- Haute Nendaz – this is a smaller resort in Valais, part of the 4 Vallees ski area. I skied here when I was a relative beginner so I can safely say that there are a lot of lovely long meandering blue runs and some accessible red runs. Didn’t have the skill to ski any black runs so can’t comment on that. The ski pass here gives you access to either just this resort or if you are more adventurous, you can opt for the one that covers the whole 4 Vallees ski area.
- Wengen – We drove down here after work on Friday from Luxembourg, bombing it down the German Autobahn in a car driven by a crazy Swedish woman. We made it just in time for the last train up the mountain. Wengen is picture postcard pretty, just what you expect from a Swiss ski village. The main thorough fare is full of quaint shops. It’s a lovely car free village, a vast ski area and I remember it being tremendous skiing. My Swiss German only extend to a few numbers but I managed to make myself known in the shops with a combination of French and some sign language.
- Klosters/ Davos The ski area is absolutely massive with runs to suit any ski or snowboard level. I was here with friends from Zurich who had a chalet. We didn’t ski on the same run twice. It is very easy to reach the chair lifts from anywhere in town. Some are even ski in and ski out. Every apartment and chalet seemed to have their own hot tub which was an absoulte must after a hard days skiing. In the evenings, there are a lot of great restaurants and bars, all within easy walking distance. We also did a bit of illegal tobogganing on a lower ski slope at night, which was great fun but possibly quite dangerous. Our friends grew up skiing here so they knew all the secret spots for all sorts of snow related shenanigans. If you ask the locals, they will show you where to go.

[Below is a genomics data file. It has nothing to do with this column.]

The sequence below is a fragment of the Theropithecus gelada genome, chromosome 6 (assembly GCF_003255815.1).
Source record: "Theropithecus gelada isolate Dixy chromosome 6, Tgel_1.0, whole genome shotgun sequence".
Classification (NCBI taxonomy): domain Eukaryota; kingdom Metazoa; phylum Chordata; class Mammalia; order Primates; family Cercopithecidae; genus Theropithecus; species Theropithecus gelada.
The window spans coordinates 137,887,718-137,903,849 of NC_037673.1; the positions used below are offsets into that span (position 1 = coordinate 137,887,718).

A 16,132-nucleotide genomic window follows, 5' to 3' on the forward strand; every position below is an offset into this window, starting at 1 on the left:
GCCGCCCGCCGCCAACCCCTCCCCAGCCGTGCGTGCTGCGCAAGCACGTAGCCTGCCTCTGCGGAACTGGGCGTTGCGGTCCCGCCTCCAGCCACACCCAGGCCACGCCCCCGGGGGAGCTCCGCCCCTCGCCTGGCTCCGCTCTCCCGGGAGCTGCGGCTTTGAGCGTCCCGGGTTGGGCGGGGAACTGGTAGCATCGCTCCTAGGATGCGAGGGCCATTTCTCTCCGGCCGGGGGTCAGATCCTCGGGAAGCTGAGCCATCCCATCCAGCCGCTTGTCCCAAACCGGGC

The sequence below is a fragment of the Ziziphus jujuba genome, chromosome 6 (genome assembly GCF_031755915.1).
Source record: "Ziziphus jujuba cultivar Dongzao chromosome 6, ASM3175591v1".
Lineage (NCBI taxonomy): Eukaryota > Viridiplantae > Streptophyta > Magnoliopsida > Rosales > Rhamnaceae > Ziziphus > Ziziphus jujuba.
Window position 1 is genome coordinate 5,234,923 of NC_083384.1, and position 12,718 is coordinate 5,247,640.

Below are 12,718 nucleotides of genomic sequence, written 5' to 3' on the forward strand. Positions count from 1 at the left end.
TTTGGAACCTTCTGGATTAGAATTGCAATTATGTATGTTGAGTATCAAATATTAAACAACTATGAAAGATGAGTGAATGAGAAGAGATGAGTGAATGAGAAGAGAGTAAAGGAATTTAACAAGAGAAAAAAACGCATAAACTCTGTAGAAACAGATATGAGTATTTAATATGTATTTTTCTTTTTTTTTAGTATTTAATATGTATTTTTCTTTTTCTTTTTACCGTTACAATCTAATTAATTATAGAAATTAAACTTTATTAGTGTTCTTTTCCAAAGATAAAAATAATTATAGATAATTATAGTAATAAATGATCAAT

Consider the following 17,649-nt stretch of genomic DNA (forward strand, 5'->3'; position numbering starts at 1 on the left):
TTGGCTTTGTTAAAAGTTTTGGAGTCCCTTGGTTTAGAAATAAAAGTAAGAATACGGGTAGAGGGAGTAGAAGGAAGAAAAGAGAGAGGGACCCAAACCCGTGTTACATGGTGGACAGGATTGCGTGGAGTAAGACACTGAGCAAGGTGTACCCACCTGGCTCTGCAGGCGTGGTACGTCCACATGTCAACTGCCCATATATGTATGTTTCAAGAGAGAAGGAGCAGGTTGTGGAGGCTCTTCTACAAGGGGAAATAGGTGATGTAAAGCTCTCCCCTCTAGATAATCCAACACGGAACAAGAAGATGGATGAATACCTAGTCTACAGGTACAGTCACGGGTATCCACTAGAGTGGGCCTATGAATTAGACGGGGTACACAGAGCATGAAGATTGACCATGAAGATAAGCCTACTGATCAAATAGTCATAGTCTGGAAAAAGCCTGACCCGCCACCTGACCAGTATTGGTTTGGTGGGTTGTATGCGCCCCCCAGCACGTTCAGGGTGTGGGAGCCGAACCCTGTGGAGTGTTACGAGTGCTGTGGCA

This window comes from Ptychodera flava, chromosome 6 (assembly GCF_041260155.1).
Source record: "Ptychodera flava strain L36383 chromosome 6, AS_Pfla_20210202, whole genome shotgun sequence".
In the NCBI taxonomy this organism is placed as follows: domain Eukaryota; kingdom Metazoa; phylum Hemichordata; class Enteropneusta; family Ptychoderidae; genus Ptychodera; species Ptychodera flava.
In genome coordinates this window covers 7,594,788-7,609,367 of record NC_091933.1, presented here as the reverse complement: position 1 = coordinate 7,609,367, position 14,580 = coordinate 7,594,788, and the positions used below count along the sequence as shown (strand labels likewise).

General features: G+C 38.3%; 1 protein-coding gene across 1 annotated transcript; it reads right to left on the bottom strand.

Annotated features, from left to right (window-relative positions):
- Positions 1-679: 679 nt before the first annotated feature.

- Gstaad – We skied here with our all region ski pass and loved it. Everyone is super stylish and dressed in the latest ski gear. This ski resort is so posh that they offer you blankets on the chair lifts and there are wind shield on the side of the chair lifts. I think Roger Moore has a home there.
- Cran Montana – This is up the road from Crans Montana and you can ski here for a day on the same pass for the whole area. You will need to car to get between the villages. It is not a massive ski area but there are some very interesting runs.
- Villars – Quite a varied ski area but enough variety for different levels of skiers. It’s very family friendly and the extended ski pass allows you to ski in quite a few other resorts in the area. The Diableret glacier is easy to get to and offers a whole different ski opportunities. You can ski back to the village through easy blue runs that run through the scenic forests. The ski season is quite long here due to the glacier. Of course, it is also one of the more exclusive and stylish Swiss resorts, it’s not for those on acheap.